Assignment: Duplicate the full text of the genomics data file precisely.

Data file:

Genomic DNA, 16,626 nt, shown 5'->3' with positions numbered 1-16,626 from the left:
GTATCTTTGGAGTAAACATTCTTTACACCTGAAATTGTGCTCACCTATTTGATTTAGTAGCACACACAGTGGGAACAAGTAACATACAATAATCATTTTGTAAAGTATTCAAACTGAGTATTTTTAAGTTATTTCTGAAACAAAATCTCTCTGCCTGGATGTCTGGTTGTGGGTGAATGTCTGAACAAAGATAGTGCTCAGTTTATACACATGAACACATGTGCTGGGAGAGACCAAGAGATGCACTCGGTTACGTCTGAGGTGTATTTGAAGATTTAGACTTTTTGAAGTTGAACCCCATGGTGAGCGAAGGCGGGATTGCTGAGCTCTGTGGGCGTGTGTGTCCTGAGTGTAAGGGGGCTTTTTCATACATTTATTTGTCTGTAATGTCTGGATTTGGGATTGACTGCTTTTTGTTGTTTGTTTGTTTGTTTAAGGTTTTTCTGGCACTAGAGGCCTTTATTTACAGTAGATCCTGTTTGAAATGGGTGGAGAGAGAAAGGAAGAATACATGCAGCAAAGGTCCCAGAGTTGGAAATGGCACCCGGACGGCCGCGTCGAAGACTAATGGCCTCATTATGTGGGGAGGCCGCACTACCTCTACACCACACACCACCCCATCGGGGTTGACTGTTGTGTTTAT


Genomic DNA, 16,626 nt, shown 5'->3' with positions numbered 1-16,626 from the left:
GTATCTTTGGAGTAAACATTCTTTACACCTGAAATTGTGCTCACCTATTTGATTTAGTAGCACACACAGTGGGAACAAGTAACATACAATAATCATTTTGTAAAGTATTCAAACTGAGTATTTTTAAGTTATTTCTGAAACAAAATCTCTCTGCCTGGATGTCTGGTTGTGGGTGAATGTCTGAACAAAGATAGTGCTCAGTTTATACACATGAACACATGTGCTGGGAGAGACCAAGAGATGCACTCGGTTACGTCTGAGGTGTATTTGAAGATTTAGACTTTTTGAAGTTGAACCCCATGGTGAGCGAAGGCGGGATTGCTGAGCTCTGTGGGCGTGTGTGTCCTGAGTGTAAGGGGGCTTTTTCATACATTTATTTGTCTGTAATGTCTGGATTTGGGATTGACTGCTTTTTGTTGTTTGTTTGTTTGTTTAAGGTTTTTCTGGCACTAGAGGCCTTTATTTACAGTAGATCCTGTTTGAAATGGGTGGAGAGAGAAAGGAAGAATACATGCAGCAAAGGTCCCAGAGTTGGAAATGGCACCCGGACGGCCGCGTCGAAGACTAATGGCCTCATTATGTGGGGAGGCCGCACTACCTCTACACCACACACCACCCCATCGGGGTTGACTGTTGTGTTTAT